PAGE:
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August 7, 2020
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Pushing myself, or "I Pitch On Your Grave"

by Andrew Smith on 09/18/13 05:35:00 am   Expert Blogs

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The following blog post, unless otherwise noted, was written by a member of Gamasutra’s community.
The thoughts and opinions expressed are those of the writer and not Gamasutra or its parent company.

 

I’ve got an over-active imagination, and always have done. As a very young child I suffered from night terrors - episodes where I’d have waking nightmares about monsters in the dark, where I'd speak in tongues and my body would go rigid.

I imagine it was a ton of fun for my parents… and only got worse when my neighbours let me watch a movie way beyond my years - I was 6-ish, the film in question a schlocky 18-rated horror called Witch Board - and I had nightmares for weeks. The film, despite apparently being unremarkable, still holds a power over me, causing chills to run down my spine when I think about it, and the next experience to have that effect was Jaws, aged 11 or so. To this day I’m not 100% comfortable in the water if I can’t see my feet or the sea-floor, and again I had a nightmare-ridden few days.

Next up was Jurassic Park on its cinematic release. I was enjoying it until the T-Rex bit that dude’s head off (I mean really, if there’s one place a man ought to be safe, it’s in the gents!), and then the combo of seeing a bit of Taggart I shouldn’t have, and the first time I witnessed the unexpectedly dark ending to Black Adder - both had me in tears. No doubt exam stress had an effect but seriously, I was a very unhappy (14 year old) bunny.

Then one day I saw Channel 4 were doing a season of horror movies, and of particular interest Night of The Living Dead and Evil Dead 2. I recorded them and left them on the VHS tape for what seems like weeks.

Then one sunny Saturday when my parents were out I got bored, drew the curtains, made myself a choco-death-wich (recipe here) and sat down with Evil Dead 2. I’d heard about its reputation and watched fully expecting I'd have to hit pause a few times… but never had to.

In my head the horror was going to be worse but - no doubt helped by the sun peeking around the curtains and the humour in the movie - I thoroughly enjoyed myself. I jumped, I peeked through my fingers, but most of all I had a tremendous hour-and-a-bit watching Ash’s slapstick fights with the Deadites.

Next I just had to see Night of the Living Dead. Something about it called to me and suffice to say ever since I’ve had a soft spot for both zombies in general and the movies of George A Romero specifically.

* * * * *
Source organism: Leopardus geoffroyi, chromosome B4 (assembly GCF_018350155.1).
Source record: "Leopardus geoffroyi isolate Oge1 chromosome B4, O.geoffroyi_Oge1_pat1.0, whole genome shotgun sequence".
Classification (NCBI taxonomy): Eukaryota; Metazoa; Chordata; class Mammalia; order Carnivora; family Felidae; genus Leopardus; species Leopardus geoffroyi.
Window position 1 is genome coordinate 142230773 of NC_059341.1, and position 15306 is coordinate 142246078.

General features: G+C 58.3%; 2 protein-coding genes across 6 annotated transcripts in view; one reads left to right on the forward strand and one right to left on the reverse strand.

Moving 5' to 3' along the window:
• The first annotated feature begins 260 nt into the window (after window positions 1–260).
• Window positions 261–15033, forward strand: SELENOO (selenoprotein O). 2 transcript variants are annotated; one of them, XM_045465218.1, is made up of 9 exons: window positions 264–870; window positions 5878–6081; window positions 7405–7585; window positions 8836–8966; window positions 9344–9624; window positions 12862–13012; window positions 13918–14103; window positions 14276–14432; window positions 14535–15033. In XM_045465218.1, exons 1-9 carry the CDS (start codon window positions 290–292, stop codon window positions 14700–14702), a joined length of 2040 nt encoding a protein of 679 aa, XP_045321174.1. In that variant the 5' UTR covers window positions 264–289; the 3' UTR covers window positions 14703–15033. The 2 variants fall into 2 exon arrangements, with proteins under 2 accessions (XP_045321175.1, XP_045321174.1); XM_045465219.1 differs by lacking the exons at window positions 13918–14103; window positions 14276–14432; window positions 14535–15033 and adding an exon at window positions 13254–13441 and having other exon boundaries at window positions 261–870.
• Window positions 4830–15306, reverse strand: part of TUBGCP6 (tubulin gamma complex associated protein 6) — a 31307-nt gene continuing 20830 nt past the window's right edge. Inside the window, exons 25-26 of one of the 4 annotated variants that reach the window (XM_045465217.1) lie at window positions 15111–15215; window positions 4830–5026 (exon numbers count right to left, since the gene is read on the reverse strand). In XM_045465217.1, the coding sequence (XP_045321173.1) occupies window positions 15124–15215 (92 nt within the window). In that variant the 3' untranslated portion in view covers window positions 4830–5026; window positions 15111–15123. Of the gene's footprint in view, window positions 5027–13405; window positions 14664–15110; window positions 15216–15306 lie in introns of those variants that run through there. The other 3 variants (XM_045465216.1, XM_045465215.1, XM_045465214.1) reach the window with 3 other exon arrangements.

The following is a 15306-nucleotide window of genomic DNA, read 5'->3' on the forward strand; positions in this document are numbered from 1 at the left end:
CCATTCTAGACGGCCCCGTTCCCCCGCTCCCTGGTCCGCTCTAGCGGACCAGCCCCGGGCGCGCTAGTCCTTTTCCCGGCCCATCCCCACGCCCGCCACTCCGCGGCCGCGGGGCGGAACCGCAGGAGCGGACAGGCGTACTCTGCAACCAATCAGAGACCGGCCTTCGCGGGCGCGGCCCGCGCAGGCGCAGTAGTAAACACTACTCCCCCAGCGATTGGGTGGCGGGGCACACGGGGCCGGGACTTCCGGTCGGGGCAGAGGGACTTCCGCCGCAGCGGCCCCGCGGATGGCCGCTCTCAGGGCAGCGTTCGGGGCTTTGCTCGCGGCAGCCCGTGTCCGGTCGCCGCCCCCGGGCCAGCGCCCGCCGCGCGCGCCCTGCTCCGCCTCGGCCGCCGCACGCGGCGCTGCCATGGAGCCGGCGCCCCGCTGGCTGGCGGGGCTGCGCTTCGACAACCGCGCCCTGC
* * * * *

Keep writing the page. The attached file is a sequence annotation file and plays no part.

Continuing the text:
And from that day on, I became a self-confessed fully-fledged (or should that be self-flagellating) horror fan. I still get scared, occasionally lose a bit of sleep and sometimes have nightmares… but I enjoy every minute of it. I love scary movies, frightening TV and terrifying games....

 

...but the scariest thing to do with games isn't playing Silent Hill 2 (though that will alwys leave a mark) - it's pitching them.

 

Be that to big multinational publishers with tons of money, no class and the keys to the castle, or small companies with passion and drive and exciting prospects, or to potential collaborators without whose talents a project would be still-born… or to the players themselves, the people that really matter.

Every aspect of pitching a game is a deeply personal thing. It requires you to expose an aspect of yourself to all kinds of pressures, judgement, and forces outside of your control.

When I first started pitching games I was terrified. I lost sleep, got stressed, it affected my eating and my emotions generally ran high. But after repeated forced exposures, and then multiple self-inflicted instances, I have grown not only to enjoy it but relish it too. I’ve met interesting people, furthered my career, impressed potential investors, made a good name for myself and every day I ever pitched anything to anyone was a day that ended with me being proud of my accomplishments.

Challenging myself is what drives me in all aspects of my life, but horror movies were what taught me how - and pitching games taught me why.

 

So what am I saying? I’m saying you need to meet your fears head on, challenge them, own them, then master them. Because when you do, you won’t be able to predict all the amazing and positive ways it’ll affect your life.

(I originally posted this - and so too all of my blogs - on my tumblr a day earlier. You can also follow me on twitter)


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